A review on reflective remote sensing and data assimilation techniques for enhanced agroecosystem modeling

W.A. Dorigo, R. Zurita Milla, A.J.W. de Wit, J. Brazile, R. Singh, M.E. Schaepman

Research output: Contribution to journalArticleAcademicpeer-review

504 Citations (Scopus)


During the last 50 years, the management of agroecosystems has been undergoing major changes to meet the growing demand for food, timber, fibre and fuel. As a result of this intensified use, the ecological status of many agroecosystems has been severely deteriorated. Modeling the behavior of agroecosystems is, therefore, of great help since it allows the definition of management strategies that maximize (crop) production while minimizing the environmental impacts. Remote sensing can support such modeling by offering information on the spatial and temporal variation of important canopy state variables which would be very difficult to obtain otherwise. In this paper, we present an overview of different methods that can be used to derive biophysical and biochemical canopy state variables from optical remote sensing data in the VNIR-SWIR regions. The overview is based on an extensive literature review where both statistical¿empirical and physically based methods are discussed. Subsequently, the prevailing techniques of assimilating remote sensing data into agroecosystem models are outlined. The increasing complexity of data assimilation methods and of models describing agroecosystem functioning has significantly increased computational demands. For this reason, we include a short section on the potential of parallel processing to deal with the complex and computationally intensive algorithms described in the preceding sections. The studied literature reveals that many valuable techniques have been developed both for the retrieval of canopy state variables from reflective remote sensing data as for assimilating the retrieved variables in agroecosystem models. However, for agroecosystem modeling and remote sensing data assimilation to be commonly employed on a global operational basis, emphasis will have to be put on bridging the mismatch between data availability and accuracy on one hand, and model and user requirements on the other. This could be achieved by integrating imagery with different spatial, temporal, spectral, and angular resolutions, and the fusion of optical data with data of different origin, such as LIDAR and radar/microwave.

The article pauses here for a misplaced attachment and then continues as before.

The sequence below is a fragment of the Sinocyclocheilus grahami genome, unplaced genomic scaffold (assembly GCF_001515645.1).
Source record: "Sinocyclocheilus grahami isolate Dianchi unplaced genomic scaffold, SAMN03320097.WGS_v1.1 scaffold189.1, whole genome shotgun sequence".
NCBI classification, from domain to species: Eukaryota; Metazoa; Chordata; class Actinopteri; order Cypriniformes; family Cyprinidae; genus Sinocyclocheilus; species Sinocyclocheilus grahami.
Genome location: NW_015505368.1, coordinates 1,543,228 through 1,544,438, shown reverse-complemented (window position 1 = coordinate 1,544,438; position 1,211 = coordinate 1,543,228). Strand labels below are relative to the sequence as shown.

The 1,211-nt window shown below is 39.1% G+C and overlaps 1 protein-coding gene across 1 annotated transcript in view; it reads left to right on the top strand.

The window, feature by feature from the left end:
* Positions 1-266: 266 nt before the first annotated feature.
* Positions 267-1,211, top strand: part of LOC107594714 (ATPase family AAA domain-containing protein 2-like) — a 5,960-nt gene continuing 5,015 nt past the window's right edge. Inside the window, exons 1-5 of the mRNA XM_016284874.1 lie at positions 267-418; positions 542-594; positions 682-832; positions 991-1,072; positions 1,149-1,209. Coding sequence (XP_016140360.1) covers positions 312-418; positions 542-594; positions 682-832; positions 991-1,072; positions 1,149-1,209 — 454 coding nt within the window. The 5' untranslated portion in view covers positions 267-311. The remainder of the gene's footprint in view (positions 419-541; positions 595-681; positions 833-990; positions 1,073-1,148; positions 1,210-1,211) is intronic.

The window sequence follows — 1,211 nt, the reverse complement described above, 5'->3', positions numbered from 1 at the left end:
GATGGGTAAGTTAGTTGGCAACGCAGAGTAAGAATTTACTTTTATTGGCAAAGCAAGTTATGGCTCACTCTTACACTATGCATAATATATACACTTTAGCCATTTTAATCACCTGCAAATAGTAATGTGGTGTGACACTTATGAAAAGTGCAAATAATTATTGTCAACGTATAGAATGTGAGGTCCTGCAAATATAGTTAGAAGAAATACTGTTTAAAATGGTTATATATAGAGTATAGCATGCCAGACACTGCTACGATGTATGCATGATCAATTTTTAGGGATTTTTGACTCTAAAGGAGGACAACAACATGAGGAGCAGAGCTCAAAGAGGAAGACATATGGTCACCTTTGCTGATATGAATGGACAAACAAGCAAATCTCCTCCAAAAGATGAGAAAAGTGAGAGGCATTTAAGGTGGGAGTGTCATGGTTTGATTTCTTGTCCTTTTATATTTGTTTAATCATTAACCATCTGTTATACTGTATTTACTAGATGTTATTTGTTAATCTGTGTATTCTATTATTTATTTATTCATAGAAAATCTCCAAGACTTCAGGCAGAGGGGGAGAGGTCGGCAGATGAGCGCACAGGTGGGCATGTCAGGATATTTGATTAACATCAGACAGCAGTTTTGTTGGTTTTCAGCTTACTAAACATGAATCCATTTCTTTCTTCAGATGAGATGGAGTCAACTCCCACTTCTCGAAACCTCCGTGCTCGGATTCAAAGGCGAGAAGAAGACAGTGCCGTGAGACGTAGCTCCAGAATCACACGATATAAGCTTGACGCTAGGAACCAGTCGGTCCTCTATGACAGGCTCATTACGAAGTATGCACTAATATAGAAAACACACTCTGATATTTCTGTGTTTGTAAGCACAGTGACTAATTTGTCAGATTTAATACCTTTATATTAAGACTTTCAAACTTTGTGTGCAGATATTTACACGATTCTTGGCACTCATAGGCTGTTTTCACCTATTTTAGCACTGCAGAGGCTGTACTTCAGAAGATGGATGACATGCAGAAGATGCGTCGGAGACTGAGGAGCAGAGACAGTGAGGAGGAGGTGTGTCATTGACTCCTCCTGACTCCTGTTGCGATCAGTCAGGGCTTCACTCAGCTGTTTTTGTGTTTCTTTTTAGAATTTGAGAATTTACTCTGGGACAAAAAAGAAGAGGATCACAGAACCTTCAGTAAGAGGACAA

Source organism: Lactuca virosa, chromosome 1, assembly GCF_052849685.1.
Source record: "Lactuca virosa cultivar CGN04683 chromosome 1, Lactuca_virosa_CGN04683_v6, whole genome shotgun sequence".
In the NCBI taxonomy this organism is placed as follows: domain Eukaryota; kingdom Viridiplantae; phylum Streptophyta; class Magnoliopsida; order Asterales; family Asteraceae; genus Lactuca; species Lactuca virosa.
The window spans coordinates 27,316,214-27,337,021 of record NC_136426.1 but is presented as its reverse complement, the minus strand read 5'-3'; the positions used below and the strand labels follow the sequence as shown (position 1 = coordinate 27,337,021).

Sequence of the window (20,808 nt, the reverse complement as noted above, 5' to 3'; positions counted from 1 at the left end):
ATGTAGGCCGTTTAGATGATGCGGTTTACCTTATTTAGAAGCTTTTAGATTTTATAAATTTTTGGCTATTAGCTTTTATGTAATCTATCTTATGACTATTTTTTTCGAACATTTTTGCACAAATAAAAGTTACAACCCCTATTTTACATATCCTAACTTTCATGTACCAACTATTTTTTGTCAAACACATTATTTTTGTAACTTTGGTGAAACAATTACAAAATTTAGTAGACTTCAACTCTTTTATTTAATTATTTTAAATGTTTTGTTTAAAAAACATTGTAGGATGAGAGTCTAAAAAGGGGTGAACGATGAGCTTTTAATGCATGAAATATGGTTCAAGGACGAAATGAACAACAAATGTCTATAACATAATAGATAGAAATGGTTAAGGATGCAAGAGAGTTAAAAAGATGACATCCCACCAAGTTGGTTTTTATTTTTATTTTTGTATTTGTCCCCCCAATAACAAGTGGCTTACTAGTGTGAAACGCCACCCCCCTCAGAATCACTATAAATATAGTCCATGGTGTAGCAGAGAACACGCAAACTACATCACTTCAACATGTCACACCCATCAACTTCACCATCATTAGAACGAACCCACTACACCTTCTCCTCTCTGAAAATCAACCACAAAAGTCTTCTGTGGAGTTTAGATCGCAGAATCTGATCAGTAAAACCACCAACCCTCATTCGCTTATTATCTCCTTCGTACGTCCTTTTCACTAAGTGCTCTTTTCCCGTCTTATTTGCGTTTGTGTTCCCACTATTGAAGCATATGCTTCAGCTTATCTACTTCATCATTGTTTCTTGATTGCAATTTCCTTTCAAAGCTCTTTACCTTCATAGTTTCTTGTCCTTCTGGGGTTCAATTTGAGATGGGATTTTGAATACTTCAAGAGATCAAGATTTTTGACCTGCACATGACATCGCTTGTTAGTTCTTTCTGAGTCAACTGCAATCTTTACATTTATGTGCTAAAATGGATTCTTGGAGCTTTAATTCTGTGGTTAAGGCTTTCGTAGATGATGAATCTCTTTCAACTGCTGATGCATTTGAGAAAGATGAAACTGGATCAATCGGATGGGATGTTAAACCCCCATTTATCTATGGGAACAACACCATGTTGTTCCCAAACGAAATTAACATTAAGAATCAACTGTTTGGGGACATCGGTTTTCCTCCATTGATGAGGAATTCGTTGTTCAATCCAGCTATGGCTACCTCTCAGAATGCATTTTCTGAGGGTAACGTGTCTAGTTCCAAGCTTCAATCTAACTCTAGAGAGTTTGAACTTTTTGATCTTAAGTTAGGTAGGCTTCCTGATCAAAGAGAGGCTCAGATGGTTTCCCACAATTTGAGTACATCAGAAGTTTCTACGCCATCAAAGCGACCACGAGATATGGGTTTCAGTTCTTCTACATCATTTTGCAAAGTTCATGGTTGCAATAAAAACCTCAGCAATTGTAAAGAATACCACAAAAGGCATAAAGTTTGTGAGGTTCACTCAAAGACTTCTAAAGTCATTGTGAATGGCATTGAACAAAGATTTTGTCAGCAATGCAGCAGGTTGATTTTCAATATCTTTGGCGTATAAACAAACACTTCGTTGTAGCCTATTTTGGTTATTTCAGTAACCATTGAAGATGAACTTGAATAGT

Original languageEnglish
Pages (from-to)165-193
Number of pages29
JournalInternational Journal of applied Earth Observation and Geoinformation
Issue number2
Publication statusPublished - 2007


  • radiative-transfer models
  • leaf-area index
  • hyperspectral vegetation indexes
  • hydrologic data assimilation
  • multiple linear-regression
  • canopy chlorophyll density
  • ensemble kalman filter
  • bidirectional reflectance
  • soil-moisture
  • crop models


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